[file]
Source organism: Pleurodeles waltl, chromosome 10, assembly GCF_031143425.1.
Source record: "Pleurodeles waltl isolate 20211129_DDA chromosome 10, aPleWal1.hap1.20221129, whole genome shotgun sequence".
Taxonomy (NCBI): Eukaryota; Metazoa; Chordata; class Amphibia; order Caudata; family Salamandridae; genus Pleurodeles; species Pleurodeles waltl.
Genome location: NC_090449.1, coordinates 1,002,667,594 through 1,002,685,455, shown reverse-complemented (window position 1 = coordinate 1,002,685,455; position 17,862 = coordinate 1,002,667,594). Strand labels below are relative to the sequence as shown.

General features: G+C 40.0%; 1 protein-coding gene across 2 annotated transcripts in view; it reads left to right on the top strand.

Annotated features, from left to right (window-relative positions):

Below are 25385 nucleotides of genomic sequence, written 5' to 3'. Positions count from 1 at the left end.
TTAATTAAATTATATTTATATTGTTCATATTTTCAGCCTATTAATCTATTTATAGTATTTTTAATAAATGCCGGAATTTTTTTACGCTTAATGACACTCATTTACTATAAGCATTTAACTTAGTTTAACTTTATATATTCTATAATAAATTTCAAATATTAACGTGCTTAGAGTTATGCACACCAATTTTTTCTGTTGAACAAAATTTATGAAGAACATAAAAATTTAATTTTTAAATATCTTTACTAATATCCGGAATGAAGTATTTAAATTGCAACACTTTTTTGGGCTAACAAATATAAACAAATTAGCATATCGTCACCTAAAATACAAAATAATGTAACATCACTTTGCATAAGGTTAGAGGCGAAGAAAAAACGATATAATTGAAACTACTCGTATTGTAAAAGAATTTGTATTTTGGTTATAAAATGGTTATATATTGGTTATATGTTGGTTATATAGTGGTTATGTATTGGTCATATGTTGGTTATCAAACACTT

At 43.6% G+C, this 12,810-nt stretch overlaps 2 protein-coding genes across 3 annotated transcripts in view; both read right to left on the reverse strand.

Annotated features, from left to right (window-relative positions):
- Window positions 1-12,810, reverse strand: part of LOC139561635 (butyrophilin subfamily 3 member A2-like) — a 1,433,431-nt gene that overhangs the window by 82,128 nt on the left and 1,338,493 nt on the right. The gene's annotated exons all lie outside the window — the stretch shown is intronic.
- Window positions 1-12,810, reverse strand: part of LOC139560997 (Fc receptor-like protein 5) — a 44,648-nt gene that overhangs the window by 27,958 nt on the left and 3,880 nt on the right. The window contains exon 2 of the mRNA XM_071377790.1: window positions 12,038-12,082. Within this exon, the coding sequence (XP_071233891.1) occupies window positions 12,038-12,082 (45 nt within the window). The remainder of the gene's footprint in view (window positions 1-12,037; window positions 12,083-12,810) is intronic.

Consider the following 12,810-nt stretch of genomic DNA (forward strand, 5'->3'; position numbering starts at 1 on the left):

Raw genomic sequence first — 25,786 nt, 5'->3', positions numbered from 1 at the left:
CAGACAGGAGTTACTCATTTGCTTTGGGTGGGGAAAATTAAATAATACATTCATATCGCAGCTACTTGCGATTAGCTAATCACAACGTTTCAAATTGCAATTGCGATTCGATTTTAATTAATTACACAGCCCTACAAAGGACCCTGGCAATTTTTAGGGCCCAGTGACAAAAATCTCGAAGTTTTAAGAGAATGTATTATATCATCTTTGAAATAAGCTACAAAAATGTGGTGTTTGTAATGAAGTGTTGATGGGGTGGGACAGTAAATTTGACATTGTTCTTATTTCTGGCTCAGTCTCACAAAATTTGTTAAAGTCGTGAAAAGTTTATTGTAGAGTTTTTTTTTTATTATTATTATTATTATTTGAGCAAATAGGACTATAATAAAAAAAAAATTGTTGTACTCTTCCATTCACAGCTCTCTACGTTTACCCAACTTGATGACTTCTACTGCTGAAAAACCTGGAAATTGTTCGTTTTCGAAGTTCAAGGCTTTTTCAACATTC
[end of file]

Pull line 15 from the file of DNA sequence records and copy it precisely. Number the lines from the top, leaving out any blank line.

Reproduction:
CAGACAGGAGTTACTCATTTGCTTTGGGTGGGGAAAATTAAATAATACATTCATATCGCAGCTACTTGCGATTAGCTAATCACAACGTTTCAAATTGCAATTGCGATTCGATTTTAATTAATTACACAGCCCTACAAAGGACCCTGGCAATTTTTAGGGCCCAGTGACAAAAATCTCGAAGTTTTAAGAGAATGTATTATATCATCTTTGAAATAAGCTACAAAAATGTGGTGTTTGTAATGAAGTGTTGATGGGGTGGGACAGTAAATTTGACATTGTTCTTATTTCTGGCTCAGTCTCACAAAATTTGTTAAAGTCGTGAAAAGTTTATTGTAGAGTTTTTTTTTTATTATTATTATTATTATTTGAGCAAATAGGACTATAATAAAAAAAAAATTGTTGTACTCTTCCATTCACAGCTCTCTACGTTTACCCAACTTGATGACTTCTACTGCTGAAAAACCTGGAAATTGTTCGTTTTCGAAGTTCAAGGCTTTTTCAACATTC